I assume the TED and similar systems use these lower cost open-loop type sensors.

    When the sensor core is fixed rather than clamp-on and the sensor does not get moved relative to the earth's magnetic field, zero shift and drift will be less of a problem. Whether you could still get away with it for a battery meter or other integrating application is still doubtful. Unless you check and adjust the zero current output from time to time.
    SMA SB 3000, old BP panels.
  • BB.BB. Super Moderators, Administrators Posts: 31,329 admin
    Re: When is a shunt needed exactly?

    As far as I know, the TED and equivalent are using CT (current) transformers. So, no DC measurement capabilities needed when using CT's.

    I believe, the output of the CT would go to a precision shunt/resistor and the electronics would measure the voltage drop across the shunt (Ishunt=Vshunt/Rshunt).

    -Bill
    Near San Francisco California: 3.5kWatt Grid Tied Solar power system+small backup genset
  • nsaspooknsaspook Solar Expert Posts: 396 ✭✭✭
    Re: When is a shunt needed exactly?
    inetdog wrote: »
    Thanks for the reference. Roughly what are the costs for a closed loop sensor (normalized to the price of a good but not lab-quality shunt)?
    Even a closed loop sensor needs to be shielded from or otherwise ignore/balance out the earth's magnetic field, right? How is this typically done? I know that this is a reported problem for typical (open loop?) clamp-on DC meters.

    I've used several of the open and closed loop models of the low cost Ampsense devices in my DIY Solar BMS. My software rechecks the PV input sensor zero (using a PV input disconnect relay) at the start of any charging cycle to check for zero drift and updates a internal drift correction table. The battery inverter sensor zero requires a manual switch disconnect to check but once it's done I find the device drift is very close to the published spec.
    Models and price list http://www.ampsense.com/
    http://www.ampsense.com/HANDBOOK%20web.pdf

    A fixed position open-loop sensor connected to a microcontroller 10 or 12bit ADC with a simple software zero offset and termistor for drift/gain correction keeps current measurements stable and accurate if the sensor has a flux concentration toroidal core (most do) to shield it from external fields. Closed loop designs use a flux feedback core so they normally don't need external shielding from low level fields.
  • mtdocmtdoc Solar Expert Posts: 600 ✭✭
    Re: When is a shunt needed exactly?
    BB. wrote: »
    As far as I know, the TED and equivalent are using CT (current) transformers. So, no DC measurement capabilities needed when using CT's.

    Pardon my ignorance, but I guess I thought CTs were a type of Hall effect current sensor. :blush:
  • mtdocmtdoc Solar Expert Posts: 600 ✭✭
    Re: When is a shunt needed exactly?
    nsaspook wrote: »
    A fixed position open-loop sensor connected to a microcontroller 10 or 12bit ADC with a simple software zero offset and termistor for drift/gain correction keeps current measurements stable and accurate if the sensor has a flux concentration toroidal core (most do) to shield it from external fields. Closed loop designs use a flux feedback core so they normally don't need external shielding from low level fields.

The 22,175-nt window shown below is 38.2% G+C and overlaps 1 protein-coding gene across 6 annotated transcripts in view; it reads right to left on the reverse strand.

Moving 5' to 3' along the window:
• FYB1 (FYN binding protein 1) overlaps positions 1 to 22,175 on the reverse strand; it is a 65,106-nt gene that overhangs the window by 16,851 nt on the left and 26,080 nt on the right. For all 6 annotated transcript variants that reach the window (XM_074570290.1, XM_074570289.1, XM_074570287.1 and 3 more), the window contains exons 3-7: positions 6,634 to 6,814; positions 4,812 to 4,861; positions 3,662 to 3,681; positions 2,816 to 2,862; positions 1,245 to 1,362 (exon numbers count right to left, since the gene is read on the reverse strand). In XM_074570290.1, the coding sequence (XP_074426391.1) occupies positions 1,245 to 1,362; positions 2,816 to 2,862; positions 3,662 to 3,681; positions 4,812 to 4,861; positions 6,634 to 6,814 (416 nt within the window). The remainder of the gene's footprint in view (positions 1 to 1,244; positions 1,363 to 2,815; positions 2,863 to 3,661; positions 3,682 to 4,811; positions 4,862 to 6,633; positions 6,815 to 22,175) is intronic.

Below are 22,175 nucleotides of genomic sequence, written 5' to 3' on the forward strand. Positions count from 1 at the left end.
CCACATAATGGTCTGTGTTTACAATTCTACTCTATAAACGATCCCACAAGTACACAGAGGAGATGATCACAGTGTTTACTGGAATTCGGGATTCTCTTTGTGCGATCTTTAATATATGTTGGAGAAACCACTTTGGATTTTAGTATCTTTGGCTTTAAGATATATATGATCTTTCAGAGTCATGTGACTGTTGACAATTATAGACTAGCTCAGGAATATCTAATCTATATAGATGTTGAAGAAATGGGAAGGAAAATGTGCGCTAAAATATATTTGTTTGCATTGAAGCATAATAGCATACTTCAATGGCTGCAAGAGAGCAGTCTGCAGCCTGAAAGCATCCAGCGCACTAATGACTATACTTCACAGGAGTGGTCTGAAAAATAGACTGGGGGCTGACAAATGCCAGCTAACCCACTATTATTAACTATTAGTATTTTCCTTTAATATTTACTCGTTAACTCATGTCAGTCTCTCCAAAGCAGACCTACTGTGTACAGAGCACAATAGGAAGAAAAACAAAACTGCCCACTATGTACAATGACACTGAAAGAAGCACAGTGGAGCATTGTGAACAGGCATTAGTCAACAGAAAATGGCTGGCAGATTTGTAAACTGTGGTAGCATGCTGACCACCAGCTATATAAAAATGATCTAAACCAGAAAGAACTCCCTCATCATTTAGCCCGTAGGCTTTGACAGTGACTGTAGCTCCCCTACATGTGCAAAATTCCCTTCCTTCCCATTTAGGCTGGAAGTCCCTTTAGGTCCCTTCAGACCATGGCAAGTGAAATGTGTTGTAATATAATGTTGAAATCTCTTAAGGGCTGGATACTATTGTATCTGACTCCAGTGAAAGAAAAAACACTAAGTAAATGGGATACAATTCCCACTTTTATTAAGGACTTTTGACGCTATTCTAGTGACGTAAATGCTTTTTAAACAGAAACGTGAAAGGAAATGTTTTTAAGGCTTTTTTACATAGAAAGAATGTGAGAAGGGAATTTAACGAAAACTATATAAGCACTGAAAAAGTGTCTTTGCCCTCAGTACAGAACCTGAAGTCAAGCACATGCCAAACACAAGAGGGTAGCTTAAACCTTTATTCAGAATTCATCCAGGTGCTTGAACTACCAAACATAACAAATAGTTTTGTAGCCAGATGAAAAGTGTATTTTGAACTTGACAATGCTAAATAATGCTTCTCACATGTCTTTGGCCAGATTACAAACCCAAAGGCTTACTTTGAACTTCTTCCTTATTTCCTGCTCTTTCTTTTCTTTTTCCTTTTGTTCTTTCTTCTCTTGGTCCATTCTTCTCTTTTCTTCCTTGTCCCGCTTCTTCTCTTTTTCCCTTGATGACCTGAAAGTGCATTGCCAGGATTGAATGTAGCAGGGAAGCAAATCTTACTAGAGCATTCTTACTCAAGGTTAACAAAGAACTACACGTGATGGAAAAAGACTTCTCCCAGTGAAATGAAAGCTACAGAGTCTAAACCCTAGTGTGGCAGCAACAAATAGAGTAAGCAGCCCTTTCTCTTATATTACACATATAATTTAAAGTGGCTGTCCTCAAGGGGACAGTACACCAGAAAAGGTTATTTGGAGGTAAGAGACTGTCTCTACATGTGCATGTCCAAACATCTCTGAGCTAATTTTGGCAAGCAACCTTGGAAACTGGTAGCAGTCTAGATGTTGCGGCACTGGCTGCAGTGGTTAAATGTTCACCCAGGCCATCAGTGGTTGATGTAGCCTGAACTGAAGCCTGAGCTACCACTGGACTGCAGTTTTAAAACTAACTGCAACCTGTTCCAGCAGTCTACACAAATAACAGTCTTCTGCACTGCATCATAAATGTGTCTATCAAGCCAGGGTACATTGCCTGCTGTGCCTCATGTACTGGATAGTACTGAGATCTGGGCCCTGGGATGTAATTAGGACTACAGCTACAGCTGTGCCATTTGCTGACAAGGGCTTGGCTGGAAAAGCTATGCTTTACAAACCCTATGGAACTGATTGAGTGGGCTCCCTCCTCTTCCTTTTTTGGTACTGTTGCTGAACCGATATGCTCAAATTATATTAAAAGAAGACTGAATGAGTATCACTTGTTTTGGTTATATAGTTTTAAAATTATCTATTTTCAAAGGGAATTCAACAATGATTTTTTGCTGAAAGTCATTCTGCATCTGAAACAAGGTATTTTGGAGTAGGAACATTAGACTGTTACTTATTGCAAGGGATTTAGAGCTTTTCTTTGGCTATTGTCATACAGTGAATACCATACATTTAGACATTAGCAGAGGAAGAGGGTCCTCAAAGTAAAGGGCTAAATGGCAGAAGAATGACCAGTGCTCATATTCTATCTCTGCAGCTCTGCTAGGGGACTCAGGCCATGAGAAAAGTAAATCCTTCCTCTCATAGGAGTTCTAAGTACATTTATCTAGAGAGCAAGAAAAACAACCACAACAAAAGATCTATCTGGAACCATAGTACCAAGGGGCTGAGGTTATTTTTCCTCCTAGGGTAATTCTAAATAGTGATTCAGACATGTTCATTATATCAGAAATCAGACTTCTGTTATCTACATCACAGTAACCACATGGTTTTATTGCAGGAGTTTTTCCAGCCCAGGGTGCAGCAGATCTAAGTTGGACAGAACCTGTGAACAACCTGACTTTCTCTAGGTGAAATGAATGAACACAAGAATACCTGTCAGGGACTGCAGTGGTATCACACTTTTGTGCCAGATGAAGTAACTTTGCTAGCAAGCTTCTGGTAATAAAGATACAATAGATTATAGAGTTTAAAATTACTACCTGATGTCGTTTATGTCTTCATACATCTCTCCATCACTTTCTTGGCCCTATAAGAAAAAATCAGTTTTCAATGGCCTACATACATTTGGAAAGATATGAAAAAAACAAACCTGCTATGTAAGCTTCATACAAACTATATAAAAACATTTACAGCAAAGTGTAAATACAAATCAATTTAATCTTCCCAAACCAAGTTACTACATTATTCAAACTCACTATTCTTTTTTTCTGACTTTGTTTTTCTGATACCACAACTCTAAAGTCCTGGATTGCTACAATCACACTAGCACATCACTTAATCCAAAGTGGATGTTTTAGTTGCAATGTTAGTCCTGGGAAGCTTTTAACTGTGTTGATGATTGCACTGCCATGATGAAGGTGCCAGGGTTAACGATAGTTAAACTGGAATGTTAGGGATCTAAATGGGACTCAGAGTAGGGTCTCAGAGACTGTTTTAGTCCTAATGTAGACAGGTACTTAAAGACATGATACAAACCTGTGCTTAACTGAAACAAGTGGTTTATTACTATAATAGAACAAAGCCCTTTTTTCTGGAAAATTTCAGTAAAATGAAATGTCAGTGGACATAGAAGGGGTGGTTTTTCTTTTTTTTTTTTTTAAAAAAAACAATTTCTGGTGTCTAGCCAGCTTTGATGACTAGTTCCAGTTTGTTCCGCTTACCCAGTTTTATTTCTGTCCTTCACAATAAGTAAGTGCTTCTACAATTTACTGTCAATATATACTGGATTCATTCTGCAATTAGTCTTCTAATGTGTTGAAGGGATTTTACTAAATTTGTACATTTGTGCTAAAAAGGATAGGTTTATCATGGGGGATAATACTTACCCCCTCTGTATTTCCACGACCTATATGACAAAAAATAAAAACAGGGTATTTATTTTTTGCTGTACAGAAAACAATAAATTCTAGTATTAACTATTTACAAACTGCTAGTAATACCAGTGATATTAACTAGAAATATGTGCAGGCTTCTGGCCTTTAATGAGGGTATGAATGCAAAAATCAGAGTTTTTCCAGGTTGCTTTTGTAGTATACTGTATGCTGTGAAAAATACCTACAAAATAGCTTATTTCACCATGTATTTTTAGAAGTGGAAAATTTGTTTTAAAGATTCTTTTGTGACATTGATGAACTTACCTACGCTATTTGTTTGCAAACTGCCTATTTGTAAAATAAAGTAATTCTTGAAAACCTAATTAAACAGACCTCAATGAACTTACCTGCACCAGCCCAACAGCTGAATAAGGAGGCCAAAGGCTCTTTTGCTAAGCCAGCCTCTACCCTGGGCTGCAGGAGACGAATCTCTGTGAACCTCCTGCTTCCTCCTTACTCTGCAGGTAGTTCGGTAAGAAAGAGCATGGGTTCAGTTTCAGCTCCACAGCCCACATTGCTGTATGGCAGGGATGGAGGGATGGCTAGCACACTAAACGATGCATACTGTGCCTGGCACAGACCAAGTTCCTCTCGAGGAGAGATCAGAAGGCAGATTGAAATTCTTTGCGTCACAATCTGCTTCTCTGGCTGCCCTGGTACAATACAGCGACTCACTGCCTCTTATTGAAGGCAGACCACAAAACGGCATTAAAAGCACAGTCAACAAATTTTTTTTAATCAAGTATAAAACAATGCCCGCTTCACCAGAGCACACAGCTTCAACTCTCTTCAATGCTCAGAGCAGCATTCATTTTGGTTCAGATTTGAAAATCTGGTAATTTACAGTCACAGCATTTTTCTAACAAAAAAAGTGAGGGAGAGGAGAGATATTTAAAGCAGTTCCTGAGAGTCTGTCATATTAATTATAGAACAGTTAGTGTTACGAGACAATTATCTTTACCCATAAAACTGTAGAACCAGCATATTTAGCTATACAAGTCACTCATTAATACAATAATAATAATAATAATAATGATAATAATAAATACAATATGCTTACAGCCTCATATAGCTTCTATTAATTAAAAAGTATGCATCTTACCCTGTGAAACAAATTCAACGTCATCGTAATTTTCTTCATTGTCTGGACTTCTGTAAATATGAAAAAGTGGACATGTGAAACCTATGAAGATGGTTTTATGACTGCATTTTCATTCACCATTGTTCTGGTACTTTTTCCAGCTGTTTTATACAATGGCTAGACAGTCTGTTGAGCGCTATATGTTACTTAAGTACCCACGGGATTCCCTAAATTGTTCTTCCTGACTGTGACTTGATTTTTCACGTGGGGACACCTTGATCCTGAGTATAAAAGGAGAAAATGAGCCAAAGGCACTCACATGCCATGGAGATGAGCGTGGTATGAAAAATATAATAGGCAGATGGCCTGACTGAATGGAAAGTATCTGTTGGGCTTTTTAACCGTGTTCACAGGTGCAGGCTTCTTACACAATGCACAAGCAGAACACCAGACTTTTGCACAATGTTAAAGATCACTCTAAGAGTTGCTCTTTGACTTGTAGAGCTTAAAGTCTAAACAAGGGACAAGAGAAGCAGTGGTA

Good information. Thanks.

    Well, I've just purchased this NI USB DAQ device. I've got an old version of LabView around somewhere so I'll probably play around with a current sensor sometime soon. Years ago when I ran a neurobiology teaching lab I did quite a bit of programming with LabView based data acquisition and processing. Hopefully it will come back to me... a fun winter project in any case.

    Looks like I have some learning to do about drift/gain correction with these current sensors.
  • BB.BB. Super Moderators, Administrators Posts: 31,329 admin
    Re: When is a shunt needed exactly?

    A CT is a "current transformer"... For a single run of wire through the donut, a second set of windings pick up the magnetic field with the Current equal to:

    CT current = wire current * 1/N turns of sense windings

    Note that these are "true" current transformers. If you do not have a load on the output of the CT transformer, it can develop hundreds to thousands of volts because of the "infinite resistance" of the open circuit--shocking the user and/or ruining the CT assembly :

    http://en.wikipedia.org/wiki/Current_transformer

    -Bill
    Near San Francisco California: 3.5kWatt Grid Tied Solar power system+small backup genset
  • nsaspooknsaspook Solar Expert Posts: 396 ✭✭✭
    Re: When is a shunt needed exactly?
    mtdoc wrote: »
    Good information. Thanks.

    Well, I've just purchased this NI USB DAQ device.
    Looks like I have some learning to do about drift/gain correction with these current sensors.

    That card with Labview should make a very nice system. I haven't used Labview in ages but the NI DAQ hardware is top notch.
    I wrote the driver for the NI DAQCard-700 pcmcia card in the current Linux kernel and built a simple Linux based solar monitor interface for it.
    https://raw.github.com/nsaspook/nidaq700/master/solar_daq_interface.jpg
    https://github.com/nsaspook/nidaq700/blob/master/8030740020_90f46dfb77_c.jpg
    https://github.com/nsaspook/nidaq700/blob/master/8030739924_1e2ae346c7_c.jpg

    http://tomoyo.sourceforge.jp/cgi-bin/lxr/source/drivers/staging/comedi/drivers/ni_daq_700.c